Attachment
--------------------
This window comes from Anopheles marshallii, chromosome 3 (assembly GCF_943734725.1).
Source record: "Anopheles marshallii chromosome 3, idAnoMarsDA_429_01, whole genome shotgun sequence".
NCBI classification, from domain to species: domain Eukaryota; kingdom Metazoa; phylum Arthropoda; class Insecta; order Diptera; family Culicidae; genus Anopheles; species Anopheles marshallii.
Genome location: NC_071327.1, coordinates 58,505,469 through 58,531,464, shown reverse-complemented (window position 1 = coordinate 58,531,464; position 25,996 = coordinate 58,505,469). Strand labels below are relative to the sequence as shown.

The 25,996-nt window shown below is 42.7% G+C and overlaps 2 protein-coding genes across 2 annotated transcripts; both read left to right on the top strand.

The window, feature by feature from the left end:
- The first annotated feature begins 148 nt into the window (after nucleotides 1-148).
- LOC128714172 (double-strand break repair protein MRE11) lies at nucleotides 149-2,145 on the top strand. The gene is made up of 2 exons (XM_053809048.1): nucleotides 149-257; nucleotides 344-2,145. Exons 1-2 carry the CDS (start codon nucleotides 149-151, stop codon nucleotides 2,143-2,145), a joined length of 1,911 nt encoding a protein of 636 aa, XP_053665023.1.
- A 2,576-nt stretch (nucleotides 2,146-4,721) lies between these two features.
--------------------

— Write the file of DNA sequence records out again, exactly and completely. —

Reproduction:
This window comes from Anopheles marshallii, chromosome 3 (assembly GCF_943734725.1).
Source record: "Anopheles marshallii chromosome 3, idAnoMarsDA_429_01, whole genome shotgun sequence".
NCBI classification, from domain to species: domain Eukaryota; kingdom Metazoa; phylum Arthropoda; class Insecta; order Diptera; family Culicidae; genus Anopheles; species Anopheles marshallii.
Genome location: NC_071327.1, coordinates 58,505,469 through 58,531,464, shown reverse-complemented (window position 1 = coordinate 58,531,464; position 25,996 = coordinate 58,505,469). Strand labels below are relative to the sequence as shown.

The 25,996-nt window shown below is 42.7% G+C and overlaps 2 protein-coding genes across 2 annotated transcripts; both read left to right on the top strand.

The window, feature by feature from the left end:
- The first annotated feature begins 148 nt into the window (after nucleotides 1-148).
- LOC128714172 (double-strand break repair protein MRE11) lies at nucleotides 149-2,145 on the top strand. The gene is made up of 2 exons (XM_053809048.1): nucleotides 149-257; nucleotides 344-2,145. Exons 1-2 carry the CDS (start codon nucleotides 149-151, stop codon nucleotides 2,143-2,145), a joined length of 1,911 nt encoding a protein of 636 aa, XP_053665023.1.
- A 2,576-nt stretch (nucleotides 2,146-4,721) lies between these two features.